Friday, April 11, 2014

The problem of health care ...

From a statistical and practical point of view, the health and longevity of the citizens of the United States has dramatically improved over the past century.  Much of the improvement can be attributed to great technological changes that substituted chemical pollution for exceedingly dangerous biological pollution (i.e., automobiles that produce carbon dioxide and water instead of horses that broadcast water polluting and disease laden animal feces into the public thoroughfare and private abodes).  This has been augmented by direct local government investments in water quality, sanitation and public health efforts in pest control.  Beyond this, discoveries from medical science have added to the public health arsenal, particularly vaccination programs and a proliferation of antibiotics  Such unambiguous advances primarily served to virtually eliminate child-killing typhus, typhoid, diphtheria, polio, measles, whooping cough, tuberculosis and other now nearly forgotten diseases that harvested such a large crop of our young.

Sanitation’s success spawned a whole new set of health priorities where efforts focused on problems associated with not dying in childhood.  In particular, treatment of diseases such as cancer, diabetes, cirrhosis and heart disease that are in part causally related to the time individuals spend living indulgent or self abusive lifestyles.  

While the early achievements of technology and positive public investments served to increase longevity with amazing efficiency, the progressive public policy intrusion into the actual provision of medical care has not had such positive results in dealing with the unintended consequences of longevity.  Indeed, the progressive approach has triggered processes that are now creating a choice between the economic viability and the basic humanity of the western world.

To understand the root of the problem we face, one must understand the fundamental impulse of the progressive.  Generally, the progressive is someone who is articulate, i.e., can speak clearly and convincingly, but who cannot do much else otherwise productive.  The progressive's gifts allow the use politics to harness people who actually know how to do things in the physical world to do the progressive's will.  The progressive Zeitgeist must maintain that the common man is irretrievably ignorant because he is unable to grasp deeper truths revealed to what Sowell terms "the anointed."  In their view, only educated elites (those educated at institutions fashionable with the anointed) could hope to provide proper policy for complex social issues issues.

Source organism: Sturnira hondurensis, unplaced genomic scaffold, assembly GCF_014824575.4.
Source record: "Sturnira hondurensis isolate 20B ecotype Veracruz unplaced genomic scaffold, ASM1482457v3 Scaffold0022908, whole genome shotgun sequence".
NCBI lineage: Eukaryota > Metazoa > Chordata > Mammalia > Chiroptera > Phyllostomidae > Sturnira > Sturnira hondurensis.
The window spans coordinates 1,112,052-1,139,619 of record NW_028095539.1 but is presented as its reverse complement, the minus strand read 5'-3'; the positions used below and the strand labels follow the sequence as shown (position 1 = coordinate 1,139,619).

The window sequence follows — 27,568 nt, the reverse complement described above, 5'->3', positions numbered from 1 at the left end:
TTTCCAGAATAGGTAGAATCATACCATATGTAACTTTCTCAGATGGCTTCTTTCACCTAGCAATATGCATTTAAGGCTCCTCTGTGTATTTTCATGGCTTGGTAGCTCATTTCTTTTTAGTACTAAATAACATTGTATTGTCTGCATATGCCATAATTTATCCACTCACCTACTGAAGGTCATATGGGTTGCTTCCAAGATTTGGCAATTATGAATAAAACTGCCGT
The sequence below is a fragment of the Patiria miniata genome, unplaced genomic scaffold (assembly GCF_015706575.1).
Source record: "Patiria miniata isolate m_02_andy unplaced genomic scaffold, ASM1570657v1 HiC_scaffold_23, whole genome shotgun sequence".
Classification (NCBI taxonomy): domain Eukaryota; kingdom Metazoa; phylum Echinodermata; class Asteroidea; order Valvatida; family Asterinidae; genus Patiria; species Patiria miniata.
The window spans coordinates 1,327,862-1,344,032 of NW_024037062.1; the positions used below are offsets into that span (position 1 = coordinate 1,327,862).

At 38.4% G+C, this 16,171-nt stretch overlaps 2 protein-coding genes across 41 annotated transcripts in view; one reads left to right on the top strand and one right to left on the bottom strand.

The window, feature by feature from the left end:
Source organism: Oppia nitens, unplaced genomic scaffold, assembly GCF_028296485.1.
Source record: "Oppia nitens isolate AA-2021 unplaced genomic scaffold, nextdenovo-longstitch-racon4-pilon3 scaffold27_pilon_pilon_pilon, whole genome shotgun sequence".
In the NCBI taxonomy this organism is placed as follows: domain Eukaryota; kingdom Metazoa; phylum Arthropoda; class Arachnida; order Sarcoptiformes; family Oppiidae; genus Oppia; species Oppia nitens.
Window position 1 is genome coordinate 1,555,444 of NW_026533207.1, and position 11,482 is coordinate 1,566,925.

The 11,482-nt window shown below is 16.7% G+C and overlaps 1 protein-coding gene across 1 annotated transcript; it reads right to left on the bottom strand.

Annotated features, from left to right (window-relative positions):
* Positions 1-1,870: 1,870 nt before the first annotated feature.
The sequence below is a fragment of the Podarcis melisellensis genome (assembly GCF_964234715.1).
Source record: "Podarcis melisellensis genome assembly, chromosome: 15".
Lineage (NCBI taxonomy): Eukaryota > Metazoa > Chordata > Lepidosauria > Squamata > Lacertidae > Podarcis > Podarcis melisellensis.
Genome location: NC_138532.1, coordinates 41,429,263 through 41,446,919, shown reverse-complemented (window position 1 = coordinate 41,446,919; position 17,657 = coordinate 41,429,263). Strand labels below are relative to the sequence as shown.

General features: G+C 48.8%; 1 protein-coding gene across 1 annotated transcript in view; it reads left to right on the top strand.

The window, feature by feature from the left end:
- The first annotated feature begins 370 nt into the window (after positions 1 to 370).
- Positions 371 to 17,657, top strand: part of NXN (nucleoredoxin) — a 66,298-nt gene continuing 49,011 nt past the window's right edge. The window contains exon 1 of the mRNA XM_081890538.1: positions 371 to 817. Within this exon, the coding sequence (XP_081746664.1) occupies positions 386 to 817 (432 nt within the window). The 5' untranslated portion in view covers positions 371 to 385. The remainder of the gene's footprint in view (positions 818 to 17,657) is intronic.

Indeed, the progressive educational design attempts to insulate the ordinary citizen from things that promote, in the words of John Dewey, "pernicious individualism," that sense of personal sovereignty that is the basis for the individual initiative and innovation and that makes a person difficult to bring to the fold.  Such a system avoids inculcating the kind of knowledge and values that would make people independent and self-reliant.  The progressive education for the "masses" attempts to convince the young that achievement is somehow produced by being a docile and cooperative member of a group that will submit to the (again, Sowell's words) "vision of the anointed." 

That the vision mainly serves to provide for the individual needs of the anointed could probably go without saying.  But it comes mainly, in the form of a plethora of taxpayer funded employments filled with people who are at best 'experts in things that are mainly a matter of their opinions' -- to paraphrase Charles Shultz in "Peanuts."  

Of course since progressives are largely articulate incompetents, the only way they could approach the issue of improving health care was either to spend someone else's money on perceived or manufactured problems or to promulgate laws and regulations to control those who actually know how to promote health, cure disease or relieve pain.  

Progressive government started by directly allocating resources to benefit the health and medical care of certain classes of individuals.  Once this was in place, all of the normal public choice processes took over and the power to be gained from the discretionary allocation of vast resources to targeted groups naturally corrupted public-arena decisions.  Moreover, using government agencies to regulate the provision of services created massive opportunities for individuals to profit professionally and personally by moving between between "public service" NGO's, crony commercial interests and government agencies.